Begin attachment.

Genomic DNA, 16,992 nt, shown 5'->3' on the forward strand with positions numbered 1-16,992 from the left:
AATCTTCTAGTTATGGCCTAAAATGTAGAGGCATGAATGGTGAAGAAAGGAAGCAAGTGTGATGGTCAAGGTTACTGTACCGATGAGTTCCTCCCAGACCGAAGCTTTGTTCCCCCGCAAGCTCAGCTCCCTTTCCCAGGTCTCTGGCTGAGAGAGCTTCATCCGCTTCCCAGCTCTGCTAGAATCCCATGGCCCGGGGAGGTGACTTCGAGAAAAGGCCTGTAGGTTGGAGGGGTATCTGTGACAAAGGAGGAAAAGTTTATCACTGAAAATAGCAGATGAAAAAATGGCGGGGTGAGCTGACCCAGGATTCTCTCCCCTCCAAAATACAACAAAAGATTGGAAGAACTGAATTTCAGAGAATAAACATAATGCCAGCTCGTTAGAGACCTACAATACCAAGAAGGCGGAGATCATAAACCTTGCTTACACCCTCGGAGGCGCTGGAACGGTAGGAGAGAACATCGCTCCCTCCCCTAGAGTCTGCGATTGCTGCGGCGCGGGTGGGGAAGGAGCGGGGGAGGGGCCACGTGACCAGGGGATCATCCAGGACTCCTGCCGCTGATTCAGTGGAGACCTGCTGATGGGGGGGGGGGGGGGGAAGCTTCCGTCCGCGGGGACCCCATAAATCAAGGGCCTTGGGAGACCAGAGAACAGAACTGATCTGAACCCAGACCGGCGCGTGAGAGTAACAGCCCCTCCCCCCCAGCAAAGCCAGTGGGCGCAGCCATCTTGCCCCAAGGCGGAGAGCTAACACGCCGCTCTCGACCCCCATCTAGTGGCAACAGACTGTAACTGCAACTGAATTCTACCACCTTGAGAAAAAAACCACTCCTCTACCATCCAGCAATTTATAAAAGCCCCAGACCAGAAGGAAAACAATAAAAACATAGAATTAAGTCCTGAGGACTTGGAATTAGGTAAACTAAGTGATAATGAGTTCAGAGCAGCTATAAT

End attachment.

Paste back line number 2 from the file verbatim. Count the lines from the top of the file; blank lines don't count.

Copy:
AATCTTCTAGTTATGGCCTAAAATGTAGAGGCATGAATGGTGAAGAAAGGAAGCAAGTGTGATGGTCAAGGTTACTGTACCGATGAGTTCCTCCCAGACCGAAGCTTTGTTCCCCCGCAAGCTCAGCTCCCTTTCCCAGGTCTCTGGCTGAGAGAGCTTCATCCGCTTCCCAGCTCTGCTAGAATCCCATGGCCCGGGGAGGTGACTTCGAGAAAAGGCCTGTAGGTTGGAGGGGTATCTGTGACAAAGGAGGAAAAGTTTATCACTGAAAATAGCAGATGAAAAAATGGCGGGGTGAGCTGACCCAGGATTCTCTCCCCTCCAAAATACAACAAAAGATTGGAAGAACTGAATTTCAGAGAATAAACATAATGCCAGCTCGTTAGAGACCTACAATACCAAGAAGGCGGAGATCATAAACCTTGCTTACACCCTCGGAGGCGCTGGAACGGTAGGAGAGAACATCGCTCCCTCCCCTAGAGTCTGCGATTGCTGCGGCGCGGGTGGGGAAGGAGCGGGGGAGGGGCCACGTGACCAGGGGATCATCCAGGACTCCTGCCGCTGATTCAGTGGAGACCTGCTGATGGGGGGGGGGGGGGGGAAGCTTCCGTCCGCGGGGACCCCATAAATCAAGGGCCTTGGGAGACCAGAGAACAGAACTGATCTGAACCCAGACCGGCGCGTGAGAGTAACAGCCCCTCCCCCCCAGCAAAGCCAGTGGGCGCAGCCATCTTGCCCCAAGGCGGAGAGCTAACACGCCGCTCTCGACCCCCATCTAGTGGCAACAGACTGTAACTGCAACTGAATTCTACCACCTTGAGAAAAAAACCACTCCTCTACCATCCAGCAATTTATAAAAGCCCCAGACCAGAAGGAAAACAATAAAAACATAGAATTAAGTCCTGAGGACTTGGAATTAGGTAAACTAAGTGATAATGAGTTCAGAGCAGCTATAAT